(Soundbite of advertisement)

Unidentified Woman: Billionaire Meg Whitman thinks she can outwit the people of California. She's threatening to spend $150 million to crown herself governor.

(Soundbite of cash register ringing)

But Meg Whitman won't debate her opponents and she refuses to release her tax returns. What's Meg Whitman trying to hide with her $150 million campaign?

(Soundbite of cash register ringing)

Ms. MARINUCCI: Yeah, I think, Renee, we've got a lot of angry voters in California, and they want a change. So that's the question. And we're going forward and you hear this in the ads. What kind of change do they want?

MONTAGNE: So far what is the most interesting thing that you're seeing?

Ms. MARINUCCI: Well, you know, I think in so many ways this race already has been sort of one for the books. You do have Jerry Brown, who ran the state in the '70s, a three time presidential candidate, somebody who's been in politics almost all his life. And yet, a lot of young voters don't even know Jerry Brown.

Then you have Whitman, her company eBay, of course, is known to millions and millions of consumers. But she's somebody who has never been in politics. And, in fact, for much of her adult life has never voted.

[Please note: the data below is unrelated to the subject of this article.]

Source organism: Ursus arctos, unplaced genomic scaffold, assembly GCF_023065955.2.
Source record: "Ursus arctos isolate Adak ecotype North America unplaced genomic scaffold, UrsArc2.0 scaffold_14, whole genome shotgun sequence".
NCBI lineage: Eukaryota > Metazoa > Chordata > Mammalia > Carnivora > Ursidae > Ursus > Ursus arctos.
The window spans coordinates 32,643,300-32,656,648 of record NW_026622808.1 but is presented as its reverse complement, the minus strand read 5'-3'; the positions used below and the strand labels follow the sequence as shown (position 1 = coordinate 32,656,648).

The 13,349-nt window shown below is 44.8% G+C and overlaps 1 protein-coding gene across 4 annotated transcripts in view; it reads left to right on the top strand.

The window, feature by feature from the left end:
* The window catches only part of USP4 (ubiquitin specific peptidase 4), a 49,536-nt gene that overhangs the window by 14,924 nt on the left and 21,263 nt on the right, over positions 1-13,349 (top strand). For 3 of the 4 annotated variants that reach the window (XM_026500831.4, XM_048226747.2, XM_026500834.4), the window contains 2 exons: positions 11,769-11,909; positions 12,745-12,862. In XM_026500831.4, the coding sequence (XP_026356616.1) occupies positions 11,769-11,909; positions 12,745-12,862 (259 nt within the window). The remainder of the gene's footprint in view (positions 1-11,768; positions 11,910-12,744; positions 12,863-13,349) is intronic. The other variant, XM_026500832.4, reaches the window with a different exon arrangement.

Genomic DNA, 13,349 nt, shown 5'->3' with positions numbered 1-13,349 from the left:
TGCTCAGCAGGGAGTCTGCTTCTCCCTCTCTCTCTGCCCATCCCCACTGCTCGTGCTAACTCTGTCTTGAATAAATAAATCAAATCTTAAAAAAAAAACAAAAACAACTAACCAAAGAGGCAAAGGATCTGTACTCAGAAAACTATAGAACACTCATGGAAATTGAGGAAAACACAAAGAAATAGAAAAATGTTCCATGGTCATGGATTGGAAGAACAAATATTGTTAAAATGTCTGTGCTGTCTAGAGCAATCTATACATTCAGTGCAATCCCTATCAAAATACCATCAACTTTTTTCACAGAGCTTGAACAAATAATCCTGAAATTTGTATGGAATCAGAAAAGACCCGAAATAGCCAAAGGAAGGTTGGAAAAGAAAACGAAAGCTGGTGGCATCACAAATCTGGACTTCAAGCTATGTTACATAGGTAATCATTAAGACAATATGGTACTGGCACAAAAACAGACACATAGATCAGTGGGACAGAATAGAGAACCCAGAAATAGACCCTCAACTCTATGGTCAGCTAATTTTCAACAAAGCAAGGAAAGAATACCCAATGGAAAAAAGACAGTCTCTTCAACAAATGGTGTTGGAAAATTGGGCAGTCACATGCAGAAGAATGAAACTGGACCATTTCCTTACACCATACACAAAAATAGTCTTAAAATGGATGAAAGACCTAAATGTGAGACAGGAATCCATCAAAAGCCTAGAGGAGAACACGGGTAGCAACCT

And with Steve Poizner, you've got a guy who's done a little bit of everything. You've got a GPS in your cell phone, you can thank Steve Poizner. His company SnapTrack invented that technology. And that's why he's a multi, multi millionaire.

So already, you've got some personalities in this California race that are larger than life. And this is like a country. This is the nation's most populous state. And it has some of the nation's biggest problems. And it's going to take a miracle worker.

MONTAGNE: Thank you very much for joining us.

Ms. MARINUCCI: Thanks for having me.

MONTAGNE: Carla Marinucci is senior political writer for the San Francisco Chronicle.